Human Rights Dialogue (1994–2005): Series 1, Number 9 (Summer 1997): Innovative Human Rights Strategies in East Asia: Articles: Educating for Human Rights: Asian Challenges and Achievements

Jun 5, 1997

The Asia-Pacific region lacks an intergovernmental human rights institution but has plenty of nongovernmental organizations. Many among the ever-increasing number of NGOs have learned to appreciate the vital role that human rights education can play in their work. In 1993 Asian NGOs met in Bangkok to respond to the controversial Bangkok Declaration Asian governments had issued, which concluded that human rights are not universal and do not accord with “Asian values.” The NGOs’ Workshop on Human Rights Education and Training linked the hotly debated question of universality to human rights education. The Bangkok groups agreed that Asians should celebrate their cultural diversity, but insisted that deviations from universally accepted human rights on the basis of cultural practices must not be tolerated. When people know their rights, they will develop the critical capacity to discern when patriarchal and political power-holders are using cultural traditions as an excuse for violations of human rights, from wife-beating to the mistreatment of overseas laborers in Malaysian camps to political detentions in Burma to the wholesale intimidation of dissidents in East Timor.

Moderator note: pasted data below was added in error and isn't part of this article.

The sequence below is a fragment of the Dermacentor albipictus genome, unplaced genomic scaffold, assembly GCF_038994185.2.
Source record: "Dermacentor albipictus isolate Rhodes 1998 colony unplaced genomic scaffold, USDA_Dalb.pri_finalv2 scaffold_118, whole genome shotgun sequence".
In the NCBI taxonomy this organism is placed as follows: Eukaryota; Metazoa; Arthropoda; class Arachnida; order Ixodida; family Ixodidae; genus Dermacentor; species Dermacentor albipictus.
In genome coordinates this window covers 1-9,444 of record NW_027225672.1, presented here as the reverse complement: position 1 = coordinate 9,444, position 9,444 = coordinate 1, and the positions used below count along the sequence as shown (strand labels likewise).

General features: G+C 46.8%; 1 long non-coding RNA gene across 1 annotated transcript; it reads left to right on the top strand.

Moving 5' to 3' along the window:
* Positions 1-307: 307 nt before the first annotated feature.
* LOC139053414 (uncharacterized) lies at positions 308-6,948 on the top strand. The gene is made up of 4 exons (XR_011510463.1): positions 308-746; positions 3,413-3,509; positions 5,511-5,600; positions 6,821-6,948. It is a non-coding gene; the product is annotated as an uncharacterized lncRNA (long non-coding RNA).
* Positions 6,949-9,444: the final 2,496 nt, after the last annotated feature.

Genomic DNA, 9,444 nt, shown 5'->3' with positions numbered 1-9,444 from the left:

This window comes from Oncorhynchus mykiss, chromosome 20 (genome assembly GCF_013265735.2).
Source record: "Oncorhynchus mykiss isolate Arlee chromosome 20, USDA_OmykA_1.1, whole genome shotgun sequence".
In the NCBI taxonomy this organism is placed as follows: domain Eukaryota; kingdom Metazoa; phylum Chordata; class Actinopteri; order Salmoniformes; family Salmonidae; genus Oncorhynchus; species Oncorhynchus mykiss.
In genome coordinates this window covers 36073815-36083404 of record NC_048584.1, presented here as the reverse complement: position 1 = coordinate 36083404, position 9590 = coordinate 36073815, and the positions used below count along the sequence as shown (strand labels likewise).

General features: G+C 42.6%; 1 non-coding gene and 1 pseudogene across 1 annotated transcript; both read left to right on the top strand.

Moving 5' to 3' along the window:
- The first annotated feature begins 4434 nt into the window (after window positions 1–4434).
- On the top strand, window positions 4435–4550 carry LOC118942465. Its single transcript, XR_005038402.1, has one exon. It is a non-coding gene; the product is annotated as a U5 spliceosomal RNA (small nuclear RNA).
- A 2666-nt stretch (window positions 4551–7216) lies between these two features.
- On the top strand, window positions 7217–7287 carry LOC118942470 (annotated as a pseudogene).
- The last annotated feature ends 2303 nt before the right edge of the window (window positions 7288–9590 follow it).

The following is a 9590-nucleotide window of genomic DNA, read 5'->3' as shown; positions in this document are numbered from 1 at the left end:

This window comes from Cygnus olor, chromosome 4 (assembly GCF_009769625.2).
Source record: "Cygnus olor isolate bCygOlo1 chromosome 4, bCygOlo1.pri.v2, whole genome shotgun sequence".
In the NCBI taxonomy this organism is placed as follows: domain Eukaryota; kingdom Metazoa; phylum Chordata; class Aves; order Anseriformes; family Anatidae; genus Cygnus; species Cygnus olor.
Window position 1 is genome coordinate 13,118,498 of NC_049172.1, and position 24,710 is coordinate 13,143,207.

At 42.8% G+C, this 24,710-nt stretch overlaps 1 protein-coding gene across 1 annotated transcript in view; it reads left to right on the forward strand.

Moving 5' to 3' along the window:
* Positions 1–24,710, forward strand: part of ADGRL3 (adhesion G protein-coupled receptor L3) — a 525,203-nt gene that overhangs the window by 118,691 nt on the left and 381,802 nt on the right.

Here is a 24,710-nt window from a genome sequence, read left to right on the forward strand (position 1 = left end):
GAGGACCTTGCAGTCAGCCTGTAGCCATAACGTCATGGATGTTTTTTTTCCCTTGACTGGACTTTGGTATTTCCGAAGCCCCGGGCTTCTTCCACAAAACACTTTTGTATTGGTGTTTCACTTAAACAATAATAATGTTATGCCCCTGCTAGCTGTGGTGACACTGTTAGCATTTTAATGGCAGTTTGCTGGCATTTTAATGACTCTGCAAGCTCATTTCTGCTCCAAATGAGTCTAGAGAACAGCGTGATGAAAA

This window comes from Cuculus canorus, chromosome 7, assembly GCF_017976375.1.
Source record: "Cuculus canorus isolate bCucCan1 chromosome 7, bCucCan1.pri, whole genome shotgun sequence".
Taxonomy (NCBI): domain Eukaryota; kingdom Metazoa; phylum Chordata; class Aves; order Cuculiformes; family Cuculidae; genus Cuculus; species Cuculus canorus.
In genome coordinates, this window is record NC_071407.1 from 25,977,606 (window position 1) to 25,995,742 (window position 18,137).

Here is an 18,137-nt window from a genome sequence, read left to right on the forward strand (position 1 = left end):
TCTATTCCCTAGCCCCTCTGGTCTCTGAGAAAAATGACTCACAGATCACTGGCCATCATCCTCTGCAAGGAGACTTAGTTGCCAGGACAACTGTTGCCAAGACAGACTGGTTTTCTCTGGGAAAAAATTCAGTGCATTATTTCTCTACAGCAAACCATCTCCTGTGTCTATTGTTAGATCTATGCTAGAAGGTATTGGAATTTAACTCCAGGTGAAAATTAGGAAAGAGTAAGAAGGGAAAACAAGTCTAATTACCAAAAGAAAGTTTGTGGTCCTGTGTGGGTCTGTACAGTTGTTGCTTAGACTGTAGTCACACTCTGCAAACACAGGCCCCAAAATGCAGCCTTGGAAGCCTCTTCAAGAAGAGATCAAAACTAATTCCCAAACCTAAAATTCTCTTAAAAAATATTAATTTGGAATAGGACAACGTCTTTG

The groups called on the governments of the region to promote human rights education and training for police, security, and military personnel. All formal education should include human rights teaching as well, because as things stand, according to the NGOs, the typical Asian school curriculum tends to favor the ruling elites. Additionally, NGOs should disseminate human rights materials in the languages spoken by local populations and use participatory learning methods: interactive techniques in which students talk about their own experiences to “enrich the process and contribute to the promotion of universal human rights standards by utilizing the cultural wealth of the region.”